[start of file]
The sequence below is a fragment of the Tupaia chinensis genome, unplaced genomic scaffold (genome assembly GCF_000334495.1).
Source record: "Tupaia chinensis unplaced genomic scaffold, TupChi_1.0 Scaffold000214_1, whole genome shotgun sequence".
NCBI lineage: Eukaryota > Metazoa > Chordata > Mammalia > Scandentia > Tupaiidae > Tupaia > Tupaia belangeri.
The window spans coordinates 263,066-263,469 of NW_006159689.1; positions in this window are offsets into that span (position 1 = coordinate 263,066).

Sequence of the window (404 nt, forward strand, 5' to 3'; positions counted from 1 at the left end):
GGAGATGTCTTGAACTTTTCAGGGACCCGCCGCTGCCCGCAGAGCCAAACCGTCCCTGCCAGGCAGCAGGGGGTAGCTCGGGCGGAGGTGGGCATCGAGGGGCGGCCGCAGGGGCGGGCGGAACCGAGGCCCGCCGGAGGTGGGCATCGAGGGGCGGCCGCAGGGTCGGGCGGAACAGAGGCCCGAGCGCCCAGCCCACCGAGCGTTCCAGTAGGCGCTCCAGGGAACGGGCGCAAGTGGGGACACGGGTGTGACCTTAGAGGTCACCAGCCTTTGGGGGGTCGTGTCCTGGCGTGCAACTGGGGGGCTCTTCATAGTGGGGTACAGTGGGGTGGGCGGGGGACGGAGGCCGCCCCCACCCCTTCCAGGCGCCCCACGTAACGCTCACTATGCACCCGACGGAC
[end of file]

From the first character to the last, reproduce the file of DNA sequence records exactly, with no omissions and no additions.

The sequence below is a fragment of the Tupaia chinensis genome, unplaced genomic scaffold (genome assembly GCF_000334495.1).
Source record: "Tupaia chinensis unplaced genomic scaffold, TupChi_1.0 Scaffold000214_1, whole genome shotgun sequence".
NCBI lineage: Eukaryota > Metazoa > Chordata > Mammalia > Scandentia > Tupaiidae > Tupaia > Tupaia belangeri.
The window spans coordinates 263,066-263,469 of NW_006159689.1; positions in this window are offsets into that span (position 1 = coordinate 263,066).

Sequence of the window (404 nt, forward strand, 5' to 3'; positions counted from 1 at the left end):
GGAGATGTCTTGAACTTTTCAGGGACCCGCCGCTGCCCGCAGAGCCAAACCGTCCCTGCCAGGCAGCAGGGGGTAGCTCGGGCGGAGGTGGGCATCGAGGGGCGGCCGCAGGGGCGGGCGGAACCGAGGCCCGCCGGAGGTGGGCATCGAGGGGCGGCCGCAGGGTCGGGCGGAACAGAGGCCCGAGCGCCCAGCCCACCGAGCGTTCCAGTAGGCGCTCCAGGGAACGGGCGCAAGTGGGGACACGGGTGTGACCTTAGAGGTCACCAGCCTTTGGGGGGTCGTGTCCTGGCGTGCAACTGGGGGGCTCTTCATAGTGGGGTACAGTGGGGTGGGCGGGGGACGGAGGCCGCCCCCACCCCTTCCAGGCGCCCCACGTAACGCTCACTATGCACCCGACGGAC